And I will confess further, likely much to the dismay of anybody who is still trying to make any kind of a living from “selling music,” that I consider the whole concept very “20th century.”

It’s an idea that originated with Edison and Berliner and Johnson in the early 20th Century.

And has been essentially obsolete since the advent of the Internet, MP3s, and Napster.  I live in the era of the Celestial Jukebox now.  I expect it all to be delivered for a single monthly fee.  Kinda like my cable teevee.

But people keep trying to sell me records, and they keep trying to do it with what I regard as onerous promotional methods.

Like releasing only parts of a new CD on Spotify. As Pat Metheny has done with his new album, called Kin.

First of all,  I have been a Pat Metheny fan since early 1980s.  As Falls Witchita, So Falls Witchita Falls (released in 1981 – no Spotify link) is one of my all time album titles, and some of the tracks on Off Ramp (released 1982, also no Spotify link) are repeat-play classics.

And I have been listening to a LOT of Pat Metheny lately, in particular his solo acoustic release from 2003, One Quiet Night (Spotify link)  and 1992’s multi-sonic-dimensional Secret Story (Spotify link). His music offers that rare blend of soothing and soaring, stimulation without distraction, that is ideal for doing other kinds of work like processing photos or, especially, writing (for the most part; some of his music can also be wild and frenetic and “outside” – and that’s OK, too.  That’s what the “skip” buttons are for…)

In fact, I just shelled out something like $150 for two tickets to see Pat Metheny when he plays the Ryman auditorium later this month.  That’s a hell of a lot more money than I’ve paid to almost any artist I can think of in the past year or so (I tend to frequent small, less expensive clubs than the bigger concert halls).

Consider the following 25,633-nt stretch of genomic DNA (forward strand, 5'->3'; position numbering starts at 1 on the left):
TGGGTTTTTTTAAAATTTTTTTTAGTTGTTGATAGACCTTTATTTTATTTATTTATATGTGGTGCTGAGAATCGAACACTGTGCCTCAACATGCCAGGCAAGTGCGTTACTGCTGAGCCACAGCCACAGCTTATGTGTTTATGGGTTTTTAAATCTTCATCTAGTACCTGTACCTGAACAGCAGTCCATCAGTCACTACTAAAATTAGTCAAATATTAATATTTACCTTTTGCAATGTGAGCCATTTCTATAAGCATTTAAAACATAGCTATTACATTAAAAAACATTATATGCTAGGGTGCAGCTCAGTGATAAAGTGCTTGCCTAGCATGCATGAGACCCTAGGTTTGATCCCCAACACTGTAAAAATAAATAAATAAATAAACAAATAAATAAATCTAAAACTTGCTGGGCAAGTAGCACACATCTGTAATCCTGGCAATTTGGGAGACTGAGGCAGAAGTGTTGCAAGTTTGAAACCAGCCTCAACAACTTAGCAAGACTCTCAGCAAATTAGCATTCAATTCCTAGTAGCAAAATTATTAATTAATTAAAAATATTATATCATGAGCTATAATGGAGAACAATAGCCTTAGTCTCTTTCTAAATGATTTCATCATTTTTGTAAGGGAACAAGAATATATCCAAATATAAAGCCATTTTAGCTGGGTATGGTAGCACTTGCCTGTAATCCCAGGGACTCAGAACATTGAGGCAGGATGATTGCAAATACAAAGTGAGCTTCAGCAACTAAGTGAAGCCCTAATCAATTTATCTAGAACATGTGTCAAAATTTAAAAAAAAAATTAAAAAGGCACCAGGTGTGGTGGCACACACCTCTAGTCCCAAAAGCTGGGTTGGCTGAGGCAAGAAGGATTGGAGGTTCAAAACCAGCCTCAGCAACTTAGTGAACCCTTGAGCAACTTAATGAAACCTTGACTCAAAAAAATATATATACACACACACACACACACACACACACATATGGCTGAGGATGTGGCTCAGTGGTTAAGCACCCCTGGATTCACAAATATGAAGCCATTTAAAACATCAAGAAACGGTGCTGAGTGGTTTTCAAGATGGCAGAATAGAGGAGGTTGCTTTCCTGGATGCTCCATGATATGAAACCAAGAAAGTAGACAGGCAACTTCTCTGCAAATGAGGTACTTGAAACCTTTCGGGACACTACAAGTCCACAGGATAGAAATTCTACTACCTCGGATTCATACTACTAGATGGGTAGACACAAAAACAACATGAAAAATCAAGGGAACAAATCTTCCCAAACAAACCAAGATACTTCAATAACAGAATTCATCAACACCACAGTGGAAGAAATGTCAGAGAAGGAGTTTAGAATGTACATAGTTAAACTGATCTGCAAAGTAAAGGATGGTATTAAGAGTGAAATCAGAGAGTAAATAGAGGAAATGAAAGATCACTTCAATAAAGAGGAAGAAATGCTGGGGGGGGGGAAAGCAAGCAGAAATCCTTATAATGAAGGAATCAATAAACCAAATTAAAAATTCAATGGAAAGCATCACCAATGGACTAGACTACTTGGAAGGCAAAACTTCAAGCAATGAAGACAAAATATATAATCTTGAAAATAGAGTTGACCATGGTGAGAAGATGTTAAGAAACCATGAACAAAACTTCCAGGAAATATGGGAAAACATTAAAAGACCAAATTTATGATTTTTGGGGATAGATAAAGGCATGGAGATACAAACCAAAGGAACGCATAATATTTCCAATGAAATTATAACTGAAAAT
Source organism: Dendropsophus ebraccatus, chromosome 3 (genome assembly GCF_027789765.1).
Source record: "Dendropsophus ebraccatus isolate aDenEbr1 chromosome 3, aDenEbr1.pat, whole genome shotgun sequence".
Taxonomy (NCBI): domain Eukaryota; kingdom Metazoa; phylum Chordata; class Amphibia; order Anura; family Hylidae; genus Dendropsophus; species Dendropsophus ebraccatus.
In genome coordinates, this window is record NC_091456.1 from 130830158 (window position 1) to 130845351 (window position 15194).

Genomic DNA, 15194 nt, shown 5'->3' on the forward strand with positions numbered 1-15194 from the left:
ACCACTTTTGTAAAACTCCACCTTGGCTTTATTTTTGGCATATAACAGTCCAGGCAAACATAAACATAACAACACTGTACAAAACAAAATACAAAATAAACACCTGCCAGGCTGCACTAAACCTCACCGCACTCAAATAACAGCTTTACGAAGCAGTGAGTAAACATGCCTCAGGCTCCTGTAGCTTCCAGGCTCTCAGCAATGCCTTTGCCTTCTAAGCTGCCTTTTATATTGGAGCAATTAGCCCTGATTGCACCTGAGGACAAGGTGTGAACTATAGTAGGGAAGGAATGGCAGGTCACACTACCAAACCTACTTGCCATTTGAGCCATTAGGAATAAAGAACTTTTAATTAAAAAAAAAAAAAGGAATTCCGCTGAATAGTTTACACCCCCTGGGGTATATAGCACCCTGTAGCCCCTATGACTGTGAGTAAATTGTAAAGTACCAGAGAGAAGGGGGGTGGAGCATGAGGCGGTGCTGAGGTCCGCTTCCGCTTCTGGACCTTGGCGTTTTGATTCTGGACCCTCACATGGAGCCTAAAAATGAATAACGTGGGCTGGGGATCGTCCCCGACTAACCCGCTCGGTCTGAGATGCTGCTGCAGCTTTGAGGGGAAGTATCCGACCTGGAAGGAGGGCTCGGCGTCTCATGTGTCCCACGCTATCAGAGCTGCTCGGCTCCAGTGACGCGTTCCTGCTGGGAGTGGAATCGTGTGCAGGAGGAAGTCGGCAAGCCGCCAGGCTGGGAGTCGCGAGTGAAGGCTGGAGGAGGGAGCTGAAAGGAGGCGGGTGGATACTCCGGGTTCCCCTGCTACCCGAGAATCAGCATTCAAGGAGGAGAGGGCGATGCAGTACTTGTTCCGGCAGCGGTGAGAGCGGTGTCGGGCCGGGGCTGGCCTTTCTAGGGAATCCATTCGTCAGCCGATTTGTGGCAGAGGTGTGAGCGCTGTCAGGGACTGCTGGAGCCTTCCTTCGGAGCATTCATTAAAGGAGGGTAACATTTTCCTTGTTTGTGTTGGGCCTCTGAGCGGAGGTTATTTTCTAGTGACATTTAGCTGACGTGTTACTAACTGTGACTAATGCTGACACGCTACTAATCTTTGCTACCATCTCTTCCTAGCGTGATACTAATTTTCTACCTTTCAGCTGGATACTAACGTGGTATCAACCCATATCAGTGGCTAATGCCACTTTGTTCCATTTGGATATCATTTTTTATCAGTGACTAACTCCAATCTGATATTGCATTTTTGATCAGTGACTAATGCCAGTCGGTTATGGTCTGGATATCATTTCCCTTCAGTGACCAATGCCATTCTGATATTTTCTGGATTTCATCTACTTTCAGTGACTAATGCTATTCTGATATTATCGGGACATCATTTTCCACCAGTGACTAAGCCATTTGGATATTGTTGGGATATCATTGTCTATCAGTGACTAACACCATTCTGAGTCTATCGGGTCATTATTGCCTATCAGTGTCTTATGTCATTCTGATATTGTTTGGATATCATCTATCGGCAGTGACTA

So imagine my perplexion when I went to Spotify and discovered that, yes, like the email said, Kin by Pat Metheny is now available on Spotify… but ONLY 5 OF THE 9 TRACKS ON THE ALBUM.

What the fuck?  C’mon Pat, what’s the fucking point? Do you seriously think that I am going to set aside my 21st Century, stream-it-all model just to hear the other four tracks?  Are you and your management (more likely) so out of touch with how new technology works in the marketplace that you really think that’s going to work on me?

Is the $150 I just put directly into your pocket (apart from whatever onerous “convenience fees” that were part of that sum), not enough to sustain your creative energy? Do you really need the $9 that the full record would cost to download, or, worse, just the $4 to “purchase” the original tracks?